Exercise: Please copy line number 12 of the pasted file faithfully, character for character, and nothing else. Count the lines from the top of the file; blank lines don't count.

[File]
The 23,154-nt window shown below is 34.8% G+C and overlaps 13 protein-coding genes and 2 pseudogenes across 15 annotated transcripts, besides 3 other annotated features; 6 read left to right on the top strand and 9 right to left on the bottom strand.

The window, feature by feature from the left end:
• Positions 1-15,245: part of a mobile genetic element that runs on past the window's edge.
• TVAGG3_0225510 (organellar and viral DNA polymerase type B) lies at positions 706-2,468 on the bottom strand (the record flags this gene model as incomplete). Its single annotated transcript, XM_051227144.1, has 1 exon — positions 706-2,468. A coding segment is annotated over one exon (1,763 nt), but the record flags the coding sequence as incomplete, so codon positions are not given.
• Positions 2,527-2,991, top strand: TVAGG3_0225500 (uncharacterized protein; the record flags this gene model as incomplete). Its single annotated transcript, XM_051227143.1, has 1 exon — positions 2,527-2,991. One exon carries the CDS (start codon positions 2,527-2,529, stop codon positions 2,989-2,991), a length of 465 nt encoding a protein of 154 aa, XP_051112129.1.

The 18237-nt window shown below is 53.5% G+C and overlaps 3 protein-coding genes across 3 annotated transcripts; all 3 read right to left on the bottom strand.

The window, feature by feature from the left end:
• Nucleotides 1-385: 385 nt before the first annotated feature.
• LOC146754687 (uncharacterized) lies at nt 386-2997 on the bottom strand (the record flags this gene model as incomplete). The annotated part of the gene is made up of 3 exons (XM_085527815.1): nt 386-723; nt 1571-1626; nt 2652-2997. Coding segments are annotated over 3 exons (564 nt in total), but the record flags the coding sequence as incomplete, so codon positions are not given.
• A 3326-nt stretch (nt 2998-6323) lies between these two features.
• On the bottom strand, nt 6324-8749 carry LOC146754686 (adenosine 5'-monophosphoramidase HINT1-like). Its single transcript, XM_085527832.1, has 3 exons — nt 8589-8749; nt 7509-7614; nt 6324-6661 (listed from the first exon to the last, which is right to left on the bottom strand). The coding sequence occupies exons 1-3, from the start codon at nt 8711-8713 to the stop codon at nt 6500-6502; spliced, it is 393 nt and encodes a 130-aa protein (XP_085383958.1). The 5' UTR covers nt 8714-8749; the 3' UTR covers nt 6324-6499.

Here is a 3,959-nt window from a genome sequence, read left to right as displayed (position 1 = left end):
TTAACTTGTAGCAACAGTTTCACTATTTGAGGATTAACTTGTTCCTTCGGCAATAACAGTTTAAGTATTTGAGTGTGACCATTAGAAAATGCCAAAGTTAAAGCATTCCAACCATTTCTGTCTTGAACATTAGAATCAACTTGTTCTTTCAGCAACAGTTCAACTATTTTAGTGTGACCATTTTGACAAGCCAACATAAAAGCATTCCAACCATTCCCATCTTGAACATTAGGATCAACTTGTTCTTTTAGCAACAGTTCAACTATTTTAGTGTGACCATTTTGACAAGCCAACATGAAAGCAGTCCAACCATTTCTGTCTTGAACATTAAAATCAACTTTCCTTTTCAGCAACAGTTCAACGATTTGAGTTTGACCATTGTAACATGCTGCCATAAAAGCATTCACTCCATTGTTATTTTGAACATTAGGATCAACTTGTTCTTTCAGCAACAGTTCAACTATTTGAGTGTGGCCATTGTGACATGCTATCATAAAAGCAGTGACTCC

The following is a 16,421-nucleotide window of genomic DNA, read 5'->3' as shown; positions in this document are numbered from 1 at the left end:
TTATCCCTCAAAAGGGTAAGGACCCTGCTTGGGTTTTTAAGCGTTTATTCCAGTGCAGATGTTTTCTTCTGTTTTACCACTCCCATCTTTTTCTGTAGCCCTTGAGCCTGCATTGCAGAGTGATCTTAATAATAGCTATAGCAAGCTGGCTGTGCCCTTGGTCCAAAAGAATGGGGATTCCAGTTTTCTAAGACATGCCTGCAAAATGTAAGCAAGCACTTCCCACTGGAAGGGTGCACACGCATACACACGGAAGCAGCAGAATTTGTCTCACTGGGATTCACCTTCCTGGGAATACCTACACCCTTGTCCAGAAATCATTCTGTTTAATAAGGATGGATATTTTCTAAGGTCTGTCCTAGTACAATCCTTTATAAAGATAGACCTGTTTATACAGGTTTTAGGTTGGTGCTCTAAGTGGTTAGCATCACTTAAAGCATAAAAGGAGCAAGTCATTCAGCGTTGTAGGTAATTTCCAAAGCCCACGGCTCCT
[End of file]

Here is a 3,959-nt window from a genome sequence, read left to right as displayed (position 1 = left end):